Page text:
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Avoid IRS Levies | Tax Liens | Flat Fee Tax Relief | Florida | United States

Updated: Jul 6

The IRS sends out notices all year round, the IRS ramps it up every summer, the IRS sends a series of notices to try to collect unpaid taxes. The IRS then starts collection-enforcement activity against delinquent taxpayers who haven’t paid or made arrangements to pay. These activities include the use of federal tax liens and levies to collect unpaid taxes. This type of enforcement/collection activity will usually increase in September, October, and November.

During the government shutdown, the IRS had temporarily stopped issuing federal liens as well as bank and wage levies, but IRS computer systems (automated collection system) were still sending automatically generated notices warning taxpayers, like you, about potential future collection action. With the end of the government shutdown, the IRS collection process is in full enforcement mode.

You can avoid these IRS enforcement/collection actions by arranging to pay your unpaid balances or using collection alternatives.




How the IRS issues a tax levy:

To satisfy unpaid income taxes, the IRS can issue a levy to seize a taxpayer’s income and assets. The IRS enforcement process follows several steps.

First, the IRS is required by law to provide the taxpayer with:

Notice and demand for payment;

Notice of intent to levy;

Notice of a right to a Collection Due Process hearing.

The IRS will accomplish these requirements by sending five letters, starting about six weeks after the taxpayer files a return. The five letters are often referred to as the automated collection “notice stream” (notice numbers CP14, CP501, CP503, CP504, and L1058/LT11). If you, the struggling taxpayer, receives the last notice and if you do not pay the balance or make other arrangements to pay, the IRS can levy your income and assets, including levying/garnishing your wages and seizing your bank account(s). In the fiscal year 2012, the IRS issued almost three million levies (bank and wages).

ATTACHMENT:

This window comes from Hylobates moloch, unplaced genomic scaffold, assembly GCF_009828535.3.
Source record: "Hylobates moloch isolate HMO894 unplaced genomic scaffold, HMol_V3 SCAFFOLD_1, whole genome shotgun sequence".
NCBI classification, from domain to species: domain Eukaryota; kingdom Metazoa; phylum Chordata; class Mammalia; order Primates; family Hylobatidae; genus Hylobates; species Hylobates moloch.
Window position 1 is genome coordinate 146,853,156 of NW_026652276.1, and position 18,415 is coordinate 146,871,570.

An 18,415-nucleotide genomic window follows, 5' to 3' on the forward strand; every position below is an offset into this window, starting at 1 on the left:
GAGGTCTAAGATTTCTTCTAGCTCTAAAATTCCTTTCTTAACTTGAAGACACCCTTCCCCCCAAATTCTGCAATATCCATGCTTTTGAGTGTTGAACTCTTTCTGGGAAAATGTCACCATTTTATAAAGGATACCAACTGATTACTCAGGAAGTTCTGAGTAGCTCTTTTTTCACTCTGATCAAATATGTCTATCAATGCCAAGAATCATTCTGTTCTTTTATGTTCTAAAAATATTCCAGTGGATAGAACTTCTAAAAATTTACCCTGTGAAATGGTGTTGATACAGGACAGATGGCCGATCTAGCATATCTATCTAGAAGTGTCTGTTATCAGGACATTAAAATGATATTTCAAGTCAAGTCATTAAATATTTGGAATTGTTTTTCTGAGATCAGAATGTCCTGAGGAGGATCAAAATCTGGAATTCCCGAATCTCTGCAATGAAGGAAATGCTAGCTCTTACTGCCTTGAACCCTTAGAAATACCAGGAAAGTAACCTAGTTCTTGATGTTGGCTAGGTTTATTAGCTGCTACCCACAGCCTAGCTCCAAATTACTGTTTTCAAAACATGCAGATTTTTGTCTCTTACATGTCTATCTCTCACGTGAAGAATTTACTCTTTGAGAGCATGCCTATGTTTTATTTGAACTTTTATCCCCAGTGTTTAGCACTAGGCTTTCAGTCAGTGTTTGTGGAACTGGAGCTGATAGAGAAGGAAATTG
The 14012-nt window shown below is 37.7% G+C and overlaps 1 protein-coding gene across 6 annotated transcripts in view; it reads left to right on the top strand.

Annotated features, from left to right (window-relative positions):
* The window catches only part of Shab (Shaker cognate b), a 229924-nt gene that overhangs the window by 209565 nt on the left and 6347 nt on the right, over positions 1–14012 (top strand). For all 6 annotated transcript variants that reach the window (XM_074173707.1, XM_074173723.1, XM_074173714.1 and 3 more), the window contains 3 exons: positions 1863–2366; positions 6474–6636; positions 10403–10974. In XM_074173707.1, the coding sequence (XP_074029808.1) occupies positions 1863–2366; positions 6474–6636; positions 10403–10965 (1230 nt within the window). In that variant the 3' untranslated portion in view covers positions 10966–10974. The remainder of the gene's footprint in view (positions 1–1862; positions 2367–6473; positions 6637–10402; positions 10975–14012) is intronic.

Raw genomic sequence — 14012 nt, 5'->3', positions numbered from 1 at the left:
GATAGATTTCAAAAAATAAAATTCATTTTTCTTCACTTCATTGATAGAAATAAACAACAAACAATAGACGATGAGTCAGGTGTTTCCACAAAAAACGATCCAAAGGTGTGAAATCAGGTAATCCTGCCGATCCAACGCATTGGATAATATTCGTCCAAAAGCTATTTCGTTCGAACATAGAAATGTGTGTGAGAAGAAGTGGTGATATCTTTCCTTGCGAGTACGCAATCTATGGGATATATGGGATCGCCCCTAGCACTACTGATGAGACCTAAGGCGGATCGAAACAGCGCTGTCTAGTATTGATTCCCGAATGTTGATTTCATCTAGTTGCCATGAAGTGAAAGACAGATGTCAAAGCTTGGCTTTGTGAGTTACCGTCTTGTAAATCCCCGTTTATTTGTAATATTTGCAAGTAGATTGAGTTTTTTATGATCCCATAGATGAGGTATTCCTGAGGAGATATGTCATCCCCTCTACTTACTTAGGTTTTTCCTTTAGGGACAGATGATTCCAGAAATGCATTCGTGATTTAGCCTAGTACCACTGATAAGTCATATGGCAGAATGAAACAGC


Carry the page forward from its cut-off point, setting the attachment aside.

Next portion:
How Flat Fee Tax Relief helps our clients avoid an IRS levy:

If you owe the past due to income tax debt, one way to avoid an IRS levy is to reach a payment agreement with the IRS to pay the balance. This means our tax professionals will need to analyze your financial situation and ability to pay the IRS.

One common solution is an extension of time to pay the balance in full. Extensions can give the client up to 120 days to pay the balance and avoid a levy.

If you can’t pay with an extension, an installment agreement allows the client to make monthly payments.

If the client is unable to pay anything, the proper strategy is to request to have the client placed in currently not collectible status, which classifies the client as temporarily unable to pay. Requests for both of these agreements suspend levy actions.

Once an installment agreement is accepted, the IRS will not issue a levy unless the client defaults on the agreement. If the IRS places a client in currently not collectible status, the client’s assets will not be levied, however, the IRS can remove the currently not collectible status in the future if it determines that the client can pay the tax balance.